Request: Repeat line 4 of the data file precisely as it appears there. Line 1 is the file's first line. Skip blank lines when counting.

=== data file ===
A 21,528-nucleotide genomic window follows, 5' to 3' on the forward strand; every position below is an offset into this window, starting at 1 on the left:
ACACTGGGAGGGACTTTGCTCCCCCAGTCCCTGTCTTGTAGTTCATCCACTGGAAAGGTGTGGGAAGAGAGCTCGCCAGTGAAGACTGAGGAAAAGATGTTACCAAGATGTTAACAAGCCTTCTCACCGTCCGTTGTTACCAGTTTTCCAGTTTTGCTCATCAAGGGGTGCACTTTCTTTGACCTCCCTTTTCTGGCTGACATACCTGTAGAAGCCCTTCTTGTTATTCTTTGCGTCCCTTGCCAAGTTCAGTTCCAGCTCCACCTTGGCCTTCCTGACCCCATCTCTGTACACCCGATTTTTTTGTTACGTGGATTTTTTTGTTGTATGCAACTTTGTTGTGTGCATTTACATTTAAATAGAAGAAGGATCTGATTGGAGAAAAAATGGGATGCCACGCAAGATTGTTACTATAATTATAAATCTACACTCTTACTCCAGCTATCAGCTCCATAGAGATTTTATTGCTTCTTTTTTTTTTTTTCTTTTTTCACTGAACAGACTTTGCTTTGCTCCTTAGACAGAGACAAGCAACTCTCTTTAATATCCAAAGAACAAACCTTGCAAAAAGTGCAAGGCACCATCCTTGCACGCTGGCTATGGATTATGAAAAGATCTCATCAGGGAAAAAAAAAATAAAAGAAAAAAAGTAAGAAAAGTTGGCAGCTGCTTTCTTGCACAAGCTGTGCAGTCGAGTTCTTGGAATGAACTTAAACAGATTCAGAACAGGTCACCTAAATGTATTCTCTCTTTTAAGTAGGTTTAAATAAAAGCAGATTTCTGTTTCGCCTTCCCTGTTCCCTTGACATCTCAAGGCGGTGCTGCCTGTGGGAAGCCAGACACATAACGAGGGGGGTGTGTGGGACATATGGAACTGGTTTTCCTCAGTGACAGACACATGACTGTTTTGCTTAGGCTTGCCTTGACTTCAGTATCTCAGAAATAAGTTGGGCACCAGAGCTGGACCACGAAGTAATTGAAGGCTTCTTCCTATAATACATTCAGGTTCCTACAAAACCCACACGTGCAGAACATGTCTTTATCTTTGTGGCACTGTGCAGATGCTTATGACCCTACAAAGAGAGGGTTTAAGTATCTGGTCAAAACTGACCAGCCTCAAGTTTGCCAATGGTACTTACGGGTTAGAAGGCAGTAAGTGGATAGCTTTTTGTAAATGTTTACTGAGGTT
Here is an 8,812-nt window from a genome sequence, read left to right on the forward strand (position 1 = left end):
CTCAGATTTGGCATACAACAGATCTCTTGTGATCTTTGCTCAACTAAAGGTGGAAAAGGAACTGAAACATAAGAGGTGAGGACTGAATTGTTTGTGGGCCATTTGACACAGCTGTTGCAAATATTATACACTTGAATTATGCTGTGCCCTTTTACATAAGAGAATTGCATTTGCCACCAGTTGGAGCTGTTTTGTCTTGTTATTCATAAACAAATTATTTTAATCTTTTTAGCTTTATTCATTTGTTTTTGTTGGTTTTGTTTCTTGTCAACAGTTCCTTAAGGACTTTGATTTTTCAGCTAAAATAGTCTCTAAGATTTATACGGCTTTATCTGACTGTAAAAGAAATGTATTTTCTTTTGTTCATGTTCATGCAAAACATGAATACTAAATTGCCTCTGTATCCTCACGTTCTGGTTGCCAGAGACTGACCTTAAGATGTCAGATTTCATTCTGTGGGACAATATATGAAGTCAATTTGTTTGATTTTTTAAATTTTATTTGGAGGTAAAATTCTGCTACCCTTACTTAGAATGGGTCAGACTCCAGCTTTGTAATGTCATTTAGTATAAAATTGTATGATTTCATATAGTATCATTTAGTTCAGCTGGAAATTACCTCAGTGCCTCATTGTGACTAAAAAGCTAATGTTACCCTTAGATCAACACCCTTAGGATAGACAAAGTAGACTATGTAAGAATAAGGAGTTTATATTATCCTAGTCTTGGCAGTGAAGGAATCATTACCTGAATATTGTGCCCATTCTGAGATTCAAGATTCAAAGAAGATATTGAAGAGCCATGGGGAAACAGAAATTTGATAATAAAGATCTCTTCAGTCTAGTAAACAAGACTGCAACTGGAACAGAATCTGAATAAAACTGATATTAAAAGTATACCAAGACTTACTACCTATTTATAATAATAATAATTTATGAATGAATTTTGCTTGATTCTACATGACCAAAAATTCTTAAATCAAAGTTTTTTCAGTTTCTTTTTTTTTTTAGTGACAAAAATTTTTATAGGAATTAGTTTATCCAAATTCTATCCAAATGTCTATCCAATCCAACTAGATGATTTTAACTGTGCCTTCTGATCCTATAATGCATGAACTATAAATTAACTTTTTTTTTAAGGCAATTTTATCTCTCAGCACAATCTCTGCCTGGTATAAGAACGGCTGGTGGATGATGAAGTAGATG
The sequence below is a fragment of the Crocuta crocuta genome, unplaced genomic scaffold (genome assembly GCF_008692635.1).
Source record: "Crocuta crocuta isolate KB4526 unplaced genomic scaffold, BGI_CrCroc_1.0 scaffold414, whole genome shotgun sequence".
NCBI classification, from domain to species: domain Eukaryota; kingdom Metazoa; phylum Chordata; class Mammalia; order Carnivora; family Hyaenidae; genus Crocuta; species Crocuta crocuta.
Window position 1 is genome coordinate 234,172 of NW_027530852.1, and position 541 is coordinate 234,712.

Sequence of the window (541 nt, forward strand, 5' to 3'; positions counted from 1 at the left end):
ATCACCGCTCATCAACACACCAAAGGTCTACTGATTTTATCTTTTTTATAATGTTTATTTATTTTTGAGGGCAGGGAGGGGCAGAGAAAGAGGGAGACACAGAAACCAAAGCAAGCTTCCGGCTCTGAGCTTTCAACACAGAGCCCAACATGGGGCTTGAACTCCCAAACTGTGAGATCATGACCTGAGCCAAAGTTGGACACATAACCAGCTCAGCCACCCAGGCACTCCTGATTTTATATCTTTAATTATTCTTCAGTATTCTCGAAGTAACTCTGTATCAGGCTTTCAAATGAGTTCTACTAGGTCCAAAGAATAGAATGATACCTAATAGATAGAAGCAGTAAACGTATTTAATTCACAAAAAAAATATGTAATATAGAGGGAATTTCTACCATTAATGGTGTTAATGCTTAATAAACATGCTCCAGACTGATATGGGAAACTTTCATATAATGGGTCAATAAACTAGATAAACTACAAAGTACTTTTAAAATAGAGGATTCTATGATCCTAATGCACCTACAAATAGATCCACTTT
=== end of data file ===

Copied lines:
CTCAGATTTGGCATACAACAGATCTCTTGTGATCTTTGCTCAACTAAAGGTGGAAAAGGAACTGAAACATAAGAGGTGAGGACTGAATTGTTTGTGGGCCATTTGACACAGCTGTTGCAAATATTATACACTTGAATTATGCTGTGCCCTTTTACATAAGAGAATTGCATTTGCCACCAGTTGGAGCTGTTTTGTCTTGTTATTCATAAACAAATTATTTTAATCTTTTTAGCTTTATTCATTTGTTTTTGTTGGTTTTGTTTCTTGTCAACAGTTCCTTAAGGACTTTGATTTTTCAGCTAAAATAGTCTCTAAGATTTATACGGCTTTATCTGACTGTAAAAGAAATGTATTTTCTTTTGTTCATGTTCATGCAAAACATGAATACTAAATTGCCTCTGTATCCTCACGTTCTGGTTGCCAGAGACTGACCTTAAGATGTCAGATTTCATTCTGTGGGACAATATATGAAGTCAATTTGTTTGATTTTTTAAATTTTATTTGGAGGTAAAATTCTGCTACCCTTACTTAGAATGGGTCAGACTCCAGCTTTGTAATGTCATTTAGTATAAAATTGTATGATTTCATATAGTATCATTTAGTTCAGCTGGAAATTACCTCAGTGCCTCATTGTGACTAAAAAGCTAATGTTACCCTTAGATCAACACCCTTAGGATAGACAAAGTAGACTATGTAAGAATAAGGAGTTTATATTATCCTAGTCTTGGCAGTGAAGGAATCATTACCTGAATATTGTGCCCATTCTGAGATTCAAGATTCAAAGAAGATATTGAAGAGCCATGGGGAAACAGAAATTTGATAATAAAGATCTCTTCAGTCTAGTAAACAAGACTGCAACTGGAACAGAATCTGAATAAAACTGATATTAAAAGTATACCAAGACTTACTACCTATTTATAATAATAATAATTTATGAATGAATTTTGCTTGATTCTACATGACCAAAAATTCTTAAATCAAAGTTTTTTCAGTTTCTTTTTTTTTTTAGTGACAAAAATTTTTATAGGAATTAGTTTATCCAAATTCTATCCAAATGTCTATCCAATCCAACTAGATGATTTTAACTGTGCCTTCTGATCCTATAATGCATGAACTATAAATTAACTTTTTTTTTAAGGCAATTTTATCTCTCAGCACAATCTCTGCCTGGTATAAGAACGGCTGGTGGATGATGAAGTAGATG